SAIC-trained artist finds his calling in glass

SAIC-trained artist finds his calling in glass

Carrie Steinweg Times correspondent

Westville native Sean Moldenhauer discovered drawing at an early age, and it was the beginning of a lifelong love of art in many forms.

He joined the Michigan City Art League when he was in junior high and then in high school had a life-changing teacher who encouraged him to attend the School of the Art Institute of Chicago.

With her encouragement, he applied with the intention of becoming an art teacher. Once there he studied everything he could – drawing, painting, fashion, sculpture design and more. “I was in so many different departments. It was very interdisciplinary. You could be working outside of your focus,” he said.

Sculpture was one of his favorite classes. “I love the whole process of watching things go from solid to liquid and then solid again,” he explained. He also enjoyed taking classes and workshops in metal, neon, silversmithing and metal chemistry.

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He followed some of his favorite artists – Salvador Dali, Rene Magritte and Joseph Cornwall – and was fascinated by the glass art of Kevin O’Grady. These days he spends most of his time making glass lamp art and electroform jewelry. Glass art wasn’t something he learned at SAIC, rather he learned himself by watching DVDs long before YouTube was available.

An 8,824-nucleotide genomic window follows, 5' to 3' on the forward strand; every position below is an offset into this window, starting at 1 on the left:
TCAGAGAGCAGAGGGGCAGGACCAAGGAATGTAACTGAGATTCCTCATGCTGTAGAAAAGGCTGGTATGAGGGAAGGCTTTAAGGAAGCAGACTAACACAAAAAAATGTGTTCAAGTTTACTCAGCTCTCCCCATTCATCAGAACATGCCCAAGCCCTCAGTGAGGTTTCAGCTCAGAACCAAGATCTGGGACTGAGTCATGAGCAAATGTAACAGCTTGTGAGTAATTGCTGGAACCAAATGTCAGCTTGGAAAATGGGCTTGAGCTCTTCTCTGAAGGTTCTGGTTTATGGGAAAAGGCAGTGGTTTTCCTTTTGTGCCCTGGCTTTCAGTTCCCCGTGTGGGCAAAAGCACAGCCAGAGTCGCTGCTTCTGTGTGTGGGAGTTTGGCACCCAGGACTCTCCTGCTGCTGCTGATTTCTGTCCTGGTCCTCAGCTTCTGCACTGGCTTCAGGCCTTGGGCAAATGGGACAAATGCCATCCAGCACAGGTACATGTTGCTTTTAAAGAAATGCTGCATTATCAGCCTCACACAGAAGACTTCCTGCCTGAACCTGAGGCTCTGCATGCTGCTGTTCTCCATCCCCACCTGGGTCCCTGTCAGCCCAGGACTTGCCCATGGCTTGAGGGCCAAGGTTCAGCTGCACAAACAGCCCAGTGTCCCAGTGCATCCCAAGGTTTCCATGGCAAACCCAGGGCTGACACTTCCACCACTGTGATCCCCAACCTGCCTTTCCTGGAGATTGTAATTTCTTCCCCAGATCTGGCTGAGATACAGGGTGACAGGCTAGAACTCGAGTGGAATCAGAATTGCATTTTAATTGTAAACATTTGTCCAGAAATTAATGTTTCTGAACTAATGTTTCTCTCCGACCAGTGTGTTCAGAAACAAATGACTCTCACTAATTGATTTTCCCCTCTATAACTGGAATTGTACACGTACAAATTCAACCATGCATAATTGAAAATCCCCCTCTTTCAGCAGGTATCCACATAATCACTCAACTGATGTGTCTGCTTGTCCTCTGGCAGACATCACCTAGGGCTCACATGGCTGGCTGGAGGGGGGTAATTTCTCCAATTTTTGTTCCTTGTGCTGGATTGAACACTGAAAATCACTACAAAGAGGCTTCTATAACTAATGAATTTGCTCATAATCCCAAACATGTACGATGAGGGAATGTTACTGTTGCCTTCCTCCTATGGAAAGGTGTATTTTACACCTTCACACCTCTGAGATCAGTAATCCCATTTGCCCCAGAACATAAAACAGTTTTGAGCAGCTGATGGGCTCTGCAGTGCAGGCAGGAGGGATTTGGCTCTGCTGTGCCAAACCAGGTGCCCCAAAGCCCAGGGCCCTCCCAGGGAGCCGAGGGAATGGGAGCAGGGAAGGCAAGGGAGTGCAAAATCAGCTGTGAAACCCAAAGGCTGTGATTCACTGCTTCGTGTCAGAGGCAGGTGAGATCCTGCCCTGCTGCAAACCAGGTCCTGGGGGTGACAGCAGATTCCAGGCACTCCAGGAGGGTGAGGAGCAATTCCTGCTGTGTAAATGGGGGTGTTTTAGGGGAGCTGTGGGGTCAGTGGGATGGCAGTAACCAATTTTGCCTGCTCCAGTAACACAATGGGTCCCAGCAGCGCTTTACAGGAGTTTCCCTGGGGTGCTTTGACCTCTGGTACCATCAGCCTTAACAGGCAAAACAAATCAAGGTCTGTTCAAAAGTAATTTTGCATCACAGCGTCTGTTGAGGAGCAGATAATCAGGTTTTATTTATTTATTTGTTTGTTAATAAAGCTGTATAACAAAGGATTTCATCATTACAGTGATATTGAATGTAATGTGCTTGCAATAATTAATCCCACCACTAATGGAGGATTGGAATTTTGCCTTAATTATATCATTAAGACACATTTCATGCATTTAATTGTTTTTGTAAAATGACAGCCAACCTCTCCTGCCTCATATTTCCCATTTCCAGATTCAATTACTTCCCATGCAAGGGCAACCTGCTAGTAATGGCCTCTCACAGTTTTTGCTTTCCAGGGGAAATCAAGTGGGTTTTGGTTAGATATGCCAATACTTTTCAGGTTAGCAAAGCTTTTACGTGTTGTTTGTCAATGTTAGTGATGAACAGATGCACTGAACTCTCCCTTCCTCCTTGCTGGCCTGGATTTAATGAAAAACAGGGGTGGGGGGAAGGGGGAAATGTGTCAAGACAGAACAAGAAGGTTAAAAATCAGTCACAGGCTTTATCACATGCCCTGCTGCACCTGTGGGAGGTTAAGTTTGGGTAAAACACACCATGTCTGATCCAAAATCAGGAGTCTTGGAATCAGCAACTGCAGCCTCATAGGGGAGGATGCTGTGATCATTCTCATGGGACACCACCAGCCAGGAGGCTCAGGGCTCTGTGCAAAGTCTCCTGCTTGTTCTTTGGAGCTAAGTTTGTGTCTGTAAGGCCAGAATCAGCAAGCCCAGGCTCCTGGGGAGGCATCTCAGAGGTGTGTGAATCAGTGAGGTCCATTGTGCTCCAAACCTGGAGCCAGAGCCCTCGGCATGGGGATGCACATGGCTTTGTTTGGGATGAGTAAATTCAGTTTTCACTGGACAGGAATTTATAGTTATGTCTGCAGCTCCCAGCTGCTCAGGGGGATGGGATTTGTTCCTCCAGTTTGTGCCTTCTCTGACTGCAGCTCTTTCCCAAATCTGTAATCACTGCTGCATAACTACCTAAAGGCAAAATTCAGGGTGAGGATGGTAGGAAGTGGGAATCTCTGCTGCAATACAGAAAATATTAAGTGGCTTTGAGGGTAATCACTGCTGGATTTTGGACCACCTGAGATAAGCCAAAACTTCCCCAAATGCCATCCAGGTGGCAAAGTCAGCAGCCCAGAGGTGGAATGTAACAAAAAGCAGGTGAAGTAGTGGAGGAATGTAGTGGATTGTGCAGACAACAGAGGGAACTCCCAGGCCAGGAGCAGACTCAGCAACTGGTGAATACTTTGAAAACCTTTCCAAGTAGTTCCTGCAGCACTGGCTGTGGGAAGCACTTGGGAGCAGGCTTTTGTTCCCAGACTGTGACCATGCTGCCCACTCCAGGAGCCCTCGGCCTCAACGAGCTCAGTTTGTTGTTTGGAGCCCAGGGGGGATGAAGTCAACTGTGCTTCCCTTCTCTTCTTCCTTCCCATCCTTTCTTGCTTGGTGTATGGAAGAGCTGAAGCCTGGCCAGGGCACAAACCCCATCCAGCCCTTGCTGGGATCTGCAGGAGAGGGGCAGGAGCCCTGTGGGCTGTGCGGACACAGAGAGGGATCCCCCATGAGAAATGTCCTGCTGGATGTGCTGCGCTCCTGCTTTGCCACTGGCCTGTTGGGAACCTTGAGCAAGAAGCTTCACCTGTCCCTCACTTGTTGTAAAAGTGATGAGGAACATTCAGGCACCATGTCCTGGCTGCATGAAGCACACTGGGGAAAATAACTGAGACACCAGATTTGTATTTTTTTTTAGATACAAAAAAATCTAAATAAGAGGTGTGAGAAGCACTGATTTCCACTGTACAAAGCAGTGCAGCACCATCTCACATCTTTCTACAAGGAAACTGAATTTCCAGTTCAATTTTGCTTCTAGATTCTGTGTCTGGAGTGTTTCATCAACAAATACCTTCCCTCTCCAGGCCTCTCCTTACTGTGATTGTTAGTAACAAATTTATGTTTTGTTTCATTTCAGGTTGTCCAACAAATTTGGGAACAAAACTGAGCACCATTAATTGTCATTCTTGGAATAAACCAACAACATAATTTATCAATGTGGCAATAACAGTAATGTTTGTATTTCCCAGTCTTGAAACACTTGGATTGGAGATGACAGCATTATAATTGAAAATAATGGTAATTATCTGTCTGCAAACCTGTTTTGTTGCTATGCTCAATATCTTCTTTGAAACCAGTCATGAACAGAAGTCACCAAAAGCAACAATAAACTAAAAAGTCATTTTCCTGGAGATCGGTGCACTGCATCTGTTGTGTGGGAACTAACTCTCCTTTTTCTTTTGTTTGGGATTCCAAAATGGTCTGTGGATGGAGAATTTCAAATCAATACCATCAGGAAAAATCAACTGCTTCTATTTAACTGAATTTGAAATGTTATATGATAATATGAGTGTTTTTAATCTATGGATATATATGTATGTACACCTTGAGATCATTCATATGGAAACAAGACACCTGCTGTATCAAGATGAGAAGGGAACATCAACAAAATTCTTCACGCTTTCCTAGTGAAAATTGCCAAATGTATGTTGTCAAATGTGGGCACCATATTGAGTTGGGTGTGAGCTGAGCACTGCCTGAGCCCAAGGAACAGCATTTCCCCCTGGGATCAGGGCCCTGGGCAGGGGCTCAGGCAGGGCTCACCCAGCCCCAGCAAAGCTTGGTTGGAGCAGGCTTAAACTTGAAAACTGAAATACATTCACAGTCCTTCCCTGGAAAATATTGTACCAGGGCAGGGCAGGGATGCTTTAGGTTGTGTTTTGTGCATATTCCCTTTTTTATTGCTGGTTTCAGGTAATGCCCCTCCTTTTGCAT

“I love working with fire,” he said. “One of the best courses I took at SAIC was Foundry. Making glass jewelry satisfies my urge to use sculptural elements with fire, but on a level that is more easily attainable – it is an intimate object likely to be shared with a larger audience than traditional sculptural objects.”

Although he sells pieces through his Instagram page (@seanmglass), he loves meeting customers when he sells at the Valparaiso market in late spring, summer and fall. “I love selling at the market because I can interact with people there. Educating people about the process is fun and I love seeing people smile when they try on my jewelry.”

He prefers jewelry making to other art forms because it is so personal. “I like the intimacy of jewelry and that it’s something someone will wear.”

Moldenhauer works full-time as a buyer for a hospital group, and lamp work is something he does to unwind after his day at work. Bending and shaping sticks over a 3,000-degree torch is soothing, and pulling a glass pendant out of the kiln the next day is like the excitement of Christmas morning for him, he said. “It puts a smile on my face when I open the oven in the morning and I just want to do it all the time because it makes me really happy.”

He’s also a fan of mid-century home decor, and that’s reflected in the home he shares with his Persian cat, Spencer.

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